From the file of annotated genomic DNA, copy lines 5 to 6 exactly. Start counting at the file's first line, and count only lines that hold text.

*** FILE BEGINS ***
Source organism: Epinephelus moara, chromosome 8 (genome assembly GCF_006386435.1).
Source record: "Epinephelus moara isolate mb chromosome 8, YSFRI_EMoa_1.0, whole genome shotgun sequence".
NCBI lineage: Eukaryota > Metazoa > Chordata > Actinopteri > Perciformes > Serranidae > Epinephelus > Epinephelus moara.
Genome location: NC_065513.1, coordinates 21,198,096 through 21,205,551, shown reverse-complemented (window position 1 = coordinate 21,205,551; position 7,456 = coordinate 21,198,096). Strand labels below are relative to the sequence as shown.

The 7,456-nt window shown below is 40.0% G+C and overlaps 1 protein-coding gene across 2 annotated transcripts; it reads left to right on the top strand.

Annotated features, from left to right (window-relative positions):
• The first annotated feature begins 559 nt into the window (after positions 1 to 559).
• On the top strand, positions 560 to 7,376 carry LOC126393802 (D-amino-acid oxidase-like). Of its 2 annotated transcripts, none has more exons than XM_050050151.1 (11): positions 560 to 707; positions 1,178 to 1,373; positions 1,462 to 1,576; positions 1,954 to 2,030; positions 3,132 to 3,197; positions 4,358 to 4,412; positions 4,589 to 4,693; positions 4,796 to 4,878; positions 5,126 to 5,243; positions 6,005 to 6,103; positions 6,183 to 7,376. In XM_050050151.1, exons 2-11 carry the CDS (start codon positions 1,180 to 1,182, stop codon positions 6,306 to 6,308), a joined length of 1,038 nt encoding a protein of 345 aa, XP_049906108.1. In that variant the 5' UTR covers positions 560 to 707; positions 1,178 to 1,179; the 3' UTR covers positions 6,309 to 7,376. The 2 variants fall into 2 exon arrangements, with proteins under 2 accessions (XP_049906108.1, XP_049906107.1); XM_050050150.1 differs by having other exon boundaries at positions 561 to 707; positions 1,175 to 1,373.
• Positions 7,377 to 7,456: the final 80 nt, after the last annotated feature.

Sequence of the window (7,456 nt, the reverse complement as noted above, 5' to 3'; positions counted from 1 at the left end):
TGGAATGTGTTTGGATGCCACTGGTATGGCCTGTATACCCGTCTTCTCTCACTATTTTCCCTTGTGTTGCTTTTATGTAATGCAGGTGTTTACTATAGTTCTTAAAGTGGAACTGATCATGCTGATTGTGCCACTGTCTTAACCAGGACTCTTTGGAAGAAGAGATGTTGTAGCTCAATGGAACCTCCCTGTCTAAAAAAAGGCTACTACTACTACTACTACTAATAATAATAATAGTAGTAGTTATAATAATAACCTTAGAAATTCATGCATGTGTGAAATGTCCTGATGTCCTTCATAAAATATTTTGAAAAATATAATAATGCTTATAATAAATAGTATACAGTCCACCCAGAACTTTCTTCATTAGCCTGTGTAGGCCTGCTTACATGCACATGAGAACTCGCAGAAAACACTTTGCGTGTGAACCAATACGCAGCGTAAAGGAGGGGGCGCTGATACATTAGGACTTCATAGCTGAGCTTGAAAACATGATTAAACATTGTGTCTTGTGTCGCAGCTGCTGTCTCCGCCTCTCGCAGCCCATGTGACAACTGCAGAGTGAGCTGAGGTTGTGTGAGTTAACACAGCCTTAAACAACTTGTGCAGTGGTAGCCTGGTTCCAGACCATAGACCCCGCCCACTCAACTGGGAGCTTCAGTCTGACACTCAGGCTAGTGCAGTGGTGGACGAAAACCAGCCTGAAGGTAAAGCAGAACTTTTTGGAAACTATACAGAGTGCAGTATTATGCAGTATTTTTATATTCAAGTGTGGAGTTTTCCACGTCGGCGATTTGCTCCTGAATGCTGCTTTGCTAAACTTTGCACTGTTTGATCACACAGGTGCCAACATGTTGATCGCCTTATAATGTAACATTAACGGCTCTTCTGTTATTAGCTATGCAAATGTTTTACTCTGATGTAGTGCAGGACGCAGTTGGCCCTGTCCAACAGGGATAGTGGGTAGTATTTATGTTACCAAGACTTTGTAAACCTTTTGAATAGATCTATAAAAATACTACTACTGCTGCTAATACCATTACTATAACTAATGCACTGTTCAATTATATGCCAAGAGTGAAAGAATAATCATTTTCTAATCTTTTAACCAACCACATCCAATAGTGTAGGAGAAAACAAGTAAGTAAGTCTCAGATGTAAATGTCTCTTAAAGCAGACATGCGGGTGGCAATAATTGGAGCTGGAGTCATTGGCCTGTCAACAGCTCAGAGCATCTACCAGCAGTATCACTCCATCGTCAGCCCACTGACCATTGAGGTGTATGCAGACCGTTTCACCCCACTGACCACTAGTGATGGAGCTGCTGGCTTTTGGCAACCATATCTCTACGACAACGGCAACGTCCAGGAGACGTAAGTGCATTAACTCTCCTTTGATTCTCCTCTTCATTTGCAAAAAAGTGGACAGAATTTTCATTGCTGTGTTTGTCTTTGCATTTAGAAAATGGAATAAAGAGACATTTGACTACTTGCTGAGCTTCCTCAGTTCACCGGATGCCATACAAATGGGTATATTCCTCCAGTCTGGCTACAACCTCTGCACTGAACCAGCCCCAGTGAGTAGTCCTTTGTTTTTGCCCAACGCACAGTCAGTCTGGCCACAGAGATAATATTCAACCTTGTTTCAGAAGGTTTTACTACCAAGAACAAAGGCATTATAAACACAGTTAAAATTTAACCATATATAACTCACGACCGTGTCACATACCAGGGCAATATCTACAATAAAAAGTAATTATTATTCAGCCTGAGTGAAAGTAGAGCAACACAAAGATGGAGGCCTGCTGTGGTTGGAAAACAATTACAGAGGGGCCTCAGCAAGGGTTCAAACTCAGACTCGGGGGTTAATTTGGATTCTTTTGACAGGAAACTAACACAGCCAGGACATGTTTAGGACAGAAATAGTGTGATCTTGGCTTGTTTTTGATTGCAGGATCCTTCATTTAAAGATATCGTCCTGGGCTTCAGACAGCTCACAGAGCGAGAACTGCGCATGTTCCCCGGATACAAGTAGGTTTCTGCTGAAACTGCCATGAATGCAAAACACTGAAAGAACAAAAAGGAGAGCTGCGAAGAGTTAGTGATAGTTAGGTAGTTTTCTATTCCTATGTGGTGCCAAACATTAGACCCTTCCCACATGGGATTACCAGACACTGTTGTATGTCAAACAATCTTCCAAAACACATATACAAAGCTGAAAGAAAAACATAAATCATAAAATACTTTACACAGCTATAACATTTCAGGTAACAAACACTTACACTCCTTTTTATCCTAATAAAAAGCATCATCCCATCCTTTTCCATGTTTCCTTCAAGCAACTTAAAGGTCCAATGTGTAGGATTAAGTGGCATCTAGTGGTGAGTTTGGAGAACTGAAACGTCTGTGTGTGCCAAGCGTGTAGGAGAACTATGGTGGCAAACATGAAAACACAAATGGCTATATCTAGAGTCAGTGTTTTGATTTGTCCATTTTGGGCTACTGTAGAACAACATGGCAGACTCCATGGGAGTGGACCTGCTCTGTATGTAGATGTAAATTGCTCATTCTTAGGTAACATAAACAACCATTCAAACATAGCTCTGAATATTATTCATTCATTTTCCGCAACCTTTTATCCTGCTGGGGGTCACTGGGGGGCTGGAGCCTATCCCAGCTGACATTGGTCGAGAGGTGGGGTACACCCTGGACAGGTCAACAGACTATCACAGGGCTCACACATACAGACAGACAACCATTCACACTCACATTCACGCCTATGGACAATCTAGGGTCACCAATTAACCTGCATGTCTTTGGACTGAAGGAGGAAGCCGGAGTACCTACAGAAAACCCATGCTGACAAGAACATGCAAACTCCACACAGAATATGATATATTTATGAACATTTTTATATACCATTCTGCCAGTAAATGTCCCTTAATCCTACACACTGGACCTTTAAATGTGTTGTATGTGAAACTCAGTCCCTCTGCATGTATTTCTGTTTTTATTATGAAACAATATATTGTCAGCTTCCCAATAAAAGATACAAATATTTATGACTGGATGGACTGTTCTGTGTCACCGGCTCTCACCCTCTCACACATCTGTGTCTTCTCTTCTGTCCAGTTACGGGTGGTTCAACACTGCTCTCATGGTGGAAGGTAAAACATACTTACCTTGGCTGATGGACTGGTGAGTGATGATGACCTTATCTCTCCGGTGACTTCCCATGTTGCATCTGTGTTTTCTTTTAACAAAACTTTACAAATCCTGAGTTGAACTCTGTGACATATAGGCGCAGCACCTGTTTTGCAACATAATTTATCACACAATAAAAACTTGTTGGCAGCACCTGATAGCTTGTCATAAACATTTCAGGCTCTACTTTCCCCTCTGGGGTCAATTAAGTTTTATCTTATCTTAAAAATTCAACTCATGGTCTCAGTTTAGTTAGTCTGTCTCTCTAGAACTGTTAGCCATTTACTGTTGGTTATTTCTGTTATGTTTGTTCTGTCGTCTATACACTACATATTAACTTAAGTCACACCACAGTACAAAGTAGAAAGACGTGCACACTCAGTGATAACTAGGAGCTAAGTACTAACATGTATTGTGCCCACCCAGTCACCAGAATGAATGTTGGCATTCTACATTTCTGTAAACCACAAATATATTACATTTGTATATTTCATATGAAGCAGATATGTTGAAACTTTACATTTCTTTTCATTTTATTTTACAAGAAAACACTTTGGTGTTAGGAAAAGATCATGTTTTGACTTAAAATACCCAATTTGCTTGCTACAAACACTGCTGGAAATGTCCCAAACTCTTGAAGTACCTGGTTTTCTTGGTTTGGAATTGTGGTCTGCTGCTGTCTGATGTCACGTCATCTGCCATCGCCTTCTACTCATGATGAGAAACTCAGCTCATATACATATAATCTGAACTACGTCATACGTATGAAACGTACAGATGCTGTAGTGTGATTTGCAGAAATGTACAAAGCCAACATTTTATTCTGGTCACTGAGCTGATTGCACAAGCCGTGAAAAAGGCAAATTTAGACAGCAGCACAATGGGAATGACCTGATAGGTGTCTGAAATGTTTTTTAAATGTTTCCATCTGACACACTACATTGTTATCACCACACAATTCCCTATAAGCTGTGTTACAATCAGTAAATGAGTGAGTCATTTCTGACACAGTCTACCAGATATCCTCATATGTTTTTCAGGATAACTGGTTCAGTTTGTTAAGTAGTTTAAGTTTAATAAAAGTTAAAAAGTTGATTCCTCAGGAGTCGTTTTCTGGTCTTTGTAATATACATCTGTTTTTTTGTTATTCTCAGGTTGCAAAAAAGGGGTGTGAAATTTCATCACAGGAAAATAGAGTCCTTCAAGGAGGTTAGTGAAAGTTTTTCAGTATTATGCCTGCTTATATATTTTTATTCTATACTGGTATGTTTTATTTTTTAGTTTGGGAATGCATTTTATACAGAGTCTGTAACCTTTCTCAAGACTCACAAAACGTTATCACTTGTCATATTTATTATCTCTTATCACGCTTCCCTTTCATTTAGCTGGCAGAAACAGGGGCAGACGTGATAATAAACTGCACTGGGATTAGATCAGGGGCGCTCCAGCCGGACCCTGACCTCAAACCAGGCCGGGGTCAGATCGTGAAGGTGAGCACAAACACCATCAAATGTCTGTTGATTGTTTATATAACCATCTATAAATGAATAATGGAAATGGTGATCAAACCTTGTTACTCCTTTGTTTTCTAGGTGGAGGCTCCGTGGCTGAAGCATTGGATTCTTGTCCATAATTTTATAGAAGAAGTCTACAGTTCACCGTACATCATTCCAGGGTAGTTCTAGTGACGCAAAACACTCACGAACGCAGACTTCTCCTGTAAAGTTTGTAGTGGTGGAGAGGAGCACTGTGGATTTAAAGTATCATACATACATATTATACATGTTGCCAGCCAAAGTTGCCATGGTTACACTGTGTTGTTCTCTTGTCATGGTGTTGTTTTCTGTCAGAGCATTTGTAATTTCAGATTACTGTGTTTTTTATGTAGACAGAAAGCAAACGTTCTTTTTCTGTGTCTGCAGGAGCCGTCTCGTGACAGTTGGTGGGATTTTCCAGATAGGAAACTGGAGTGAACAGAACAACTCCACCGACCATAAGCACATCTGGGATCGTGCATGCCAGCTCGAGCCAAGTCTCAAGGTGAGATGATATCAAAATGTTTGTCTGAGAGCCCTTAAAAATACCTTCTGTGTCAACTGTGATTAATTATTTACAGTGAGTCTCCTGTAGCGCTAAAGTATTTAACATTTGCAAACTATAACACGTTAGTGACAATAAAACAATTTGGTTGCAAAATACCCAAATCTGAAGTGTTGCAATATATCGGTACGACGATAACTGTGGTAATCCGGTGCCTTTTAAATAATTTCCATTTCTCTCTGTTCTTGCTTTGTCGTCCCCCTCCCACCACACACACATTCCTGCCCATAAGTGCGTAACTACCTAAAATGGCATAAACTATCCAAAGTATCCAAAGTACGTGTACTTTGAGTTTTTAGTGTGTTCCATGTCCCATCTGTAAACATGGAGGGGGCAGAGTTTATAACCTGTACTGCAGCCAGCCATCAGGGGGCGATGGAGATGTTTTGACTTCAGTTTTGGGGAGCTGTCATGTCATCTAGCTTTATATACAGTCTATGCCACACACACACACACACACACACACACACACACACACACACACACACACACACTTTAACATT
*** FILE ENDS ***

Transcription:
The 7,456-nt window shown below is 40.0% G+C and overlaps 1 protein-coding gene across 2 annotated transcripts; it reads left to right on the top strand.

Annotated features, from left to right (window-relative positions):